Running Legal Like A Business - Ch. 11 - Legal Department Metrics - What to Measure and Why It Matters?

Chapter 11 of Running Legal Like A Business by Connie Brenton and Susan Lambreth, PLI Press, 2021, returns to the theme of metrics.

In chapter 7,  author Peter Elihaur offered a data analytics 101.  In chapter 11, authors Mick Sheehy, PwC, and Pratik Patel of Elevate lay down the gauntlet as follows, "Every day, legal departments make decisions....While there is greater maturity across the legal market in using data for financial and external resource management decisions, many other decisions are made based on judgement, experience, intuition or qualitative  information - essentially a gut feel.  This is ironic considering that law is generally an evidence-based sport."

They then focus on some useful metric type definitions and the why, what and how of legal metrics. Their hypothesis is that legal departments have been under less pressure than other internal service departments to rely on metrics due to relatively small size, tendency to "punch above their weight", and a genuine belief that the value lawyers contribute is difficult to quantify or the effort involved is not justified by the benefits.  In counterweight, Sheehy and Patel point out that (consistent with my experience), legal departments tend to have a uniquely wholistic view of the entire enterprise that makes thinking through the metrics well worth the while.

Sheehy and Patel note that a metric provides context for a data point that supports decision making, whereas a measurement is simply a data point at a single moment in time.  For example, the number of contracts executed in a year may be of passing interest (lagging indicator), but one needs a contextual benchmark, such as how contract volume trended month by month over the year, or how the number compares to the number of contracts executed last year, or how the volume corresponds to revenue, to yield a useful action item or prediction for the future (leading indicator). 

The authors start from the point of why, then back out from there to what and how:

Why?  The authors point out that investing time in measurement should only be done where the effort supports a key decision (such as resourcing, budgets, risk mitigation) or material narrative (story of which stakeholders need to be informed).  Measurement just because the data is available is a waste of time unless the information is put to useful purpose. 

What?  Sheehy and Patel refer back to a PwC Australia report with a 21-page catalog of metrics, "Legal department metrics: Understanding and Expanding Your Impact" (June 2020) that provides excellent food for thought. They state that benchmark data is not widely distributed nor frequently published. While I agree that a number of good datasets have limited availability and the coverage of metrics could be broader, there are nonetheless good resources available from HBR, CLOC, Citi Advisory, Blickstein and ACC, among others. As always, informal networks and conversations can also help in this regard.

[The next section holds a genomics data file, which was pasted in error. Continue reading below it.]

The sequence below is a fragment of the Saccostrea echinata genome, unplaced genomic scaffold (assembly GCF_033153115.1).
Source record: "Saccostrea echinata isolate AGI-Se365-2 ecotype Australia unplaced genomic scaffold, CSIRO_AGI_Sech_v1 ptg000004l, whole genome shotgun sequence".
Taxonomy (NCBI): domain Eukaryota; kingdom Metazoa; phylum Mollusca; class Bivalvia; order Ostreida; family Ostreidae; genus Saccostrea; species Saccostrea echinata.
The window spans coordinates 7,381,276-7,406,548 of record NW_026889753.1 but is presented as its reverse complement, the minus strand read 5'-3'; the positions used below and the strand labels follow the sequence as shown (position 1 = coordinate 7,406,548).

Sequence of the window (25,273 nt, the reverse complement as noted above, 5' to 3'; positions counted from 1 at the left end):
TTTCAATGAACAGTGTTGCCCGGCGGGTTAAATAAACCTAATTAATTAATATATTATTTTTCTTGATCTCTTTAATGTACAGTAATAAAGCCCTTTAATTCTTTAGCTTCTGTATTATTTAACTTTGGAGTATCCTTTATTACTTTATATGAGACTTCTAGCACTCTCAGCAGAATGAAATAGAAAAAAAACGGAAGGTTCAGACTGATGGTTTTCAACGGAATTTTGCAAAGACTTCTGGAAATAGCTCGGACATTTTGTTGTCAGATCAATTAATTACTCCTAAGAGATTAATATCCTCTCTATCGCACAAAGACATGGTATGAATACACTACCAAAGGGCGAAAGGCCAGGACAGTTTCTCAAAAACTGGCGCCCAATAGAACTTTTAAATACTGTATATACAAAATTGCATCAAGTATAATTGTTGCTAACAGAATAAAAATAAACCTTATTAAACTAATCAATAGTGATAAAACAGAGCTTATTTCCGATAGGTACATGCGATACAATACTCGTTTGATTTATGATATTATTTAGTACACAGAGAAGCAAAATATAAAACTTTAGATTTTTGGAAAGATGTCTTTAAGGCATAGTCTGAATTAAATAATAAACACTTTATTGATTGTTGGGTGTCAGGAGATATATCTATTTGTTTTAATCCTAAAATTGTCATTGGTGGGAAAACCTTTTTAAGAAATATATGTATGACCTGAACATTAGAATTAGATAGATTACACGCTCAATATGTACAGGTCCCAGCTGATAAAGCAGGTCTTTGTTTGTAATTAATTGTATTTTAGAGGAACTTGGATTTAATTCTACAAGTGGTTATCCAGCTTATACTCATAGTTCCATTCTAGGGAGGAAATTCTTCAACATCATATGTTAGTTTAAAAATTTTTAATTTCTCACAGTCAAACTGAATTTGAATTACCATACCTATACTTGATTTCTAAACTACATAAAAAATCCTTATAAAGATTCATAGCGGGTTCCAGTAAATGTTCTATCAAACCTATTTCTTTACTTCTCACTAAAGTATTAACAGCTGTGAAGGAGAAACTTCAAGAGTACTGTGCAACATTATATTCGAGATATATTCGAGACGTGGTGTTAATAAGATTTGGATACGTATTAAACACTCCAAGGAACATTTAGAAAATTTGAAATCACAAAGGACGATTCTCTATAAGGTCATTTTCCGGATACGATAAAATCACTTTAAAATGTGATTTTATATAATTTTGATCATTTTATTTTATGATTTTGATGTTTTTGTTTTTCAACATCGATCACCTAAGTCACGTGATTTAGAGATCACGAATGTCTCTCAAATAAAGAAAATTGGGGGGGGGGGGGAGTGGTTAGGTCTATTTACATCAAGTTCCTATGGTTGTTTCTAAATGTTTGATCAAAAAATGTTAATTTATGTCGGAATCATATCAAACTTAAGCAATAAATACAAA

How? Sheehy and Patel categorize data by how difficult it is to gather -

    • Easy: Data readily available in an existing system dashboard or reporting tool, for example.
    • Medium: "Data that is not readily available but can be obtained through a relatively straight-forward gathering exercise." In this category it is good to strategize carefully on a forward going plan for  maintenance, as there can be a tendency for legal ops to be asked to take on the task of repeatedly gathering and reporting on the data in the same manual way, rather than arriving at a more streamlined or automated process. 
    • Hard: Data that can only be obtained from mapping, analysis, including clean-up and normalization, and problem-solving exercises. One of the most intriguing comments the authors make, to my mind, is that there are now tools to help create structured outputs from unstructured data (words in documents). I imagine the authors may be referring to contracts analytics tools, but would welcome further discussion on that topic and particularly any applications beyond the more common contracts analytics metrics. Our team has been in a position more than once of trying to extract data from our document management system based on creation dates, edits dates, authors and editors, matter folders and key words; it is highly manual to enrich the output and hard to apply rules with consistency.

The authors also produce useful definitions in categorizing or assessing data: Structured vs. unstructured, lagging (output) vs. leading (predictive), and determinative (aid decision-making directly) v. indicative (suggest areas for deep dive investigation). 

Read together, chapters 7 and 11 provide a disciplined framework for approaching metrics.

Note: Ops in a Box, Legal Edition includes an executive dashboard that I have used at two companies for the GC to provide a snapshot of performance in meetings with the CEO and also for reference during annual shareholders meetings. The executive dashboard reviews overall spend for the past 3 years by practice area, as well as spend, category analysis, and trend lines related to intellectual property and litigation.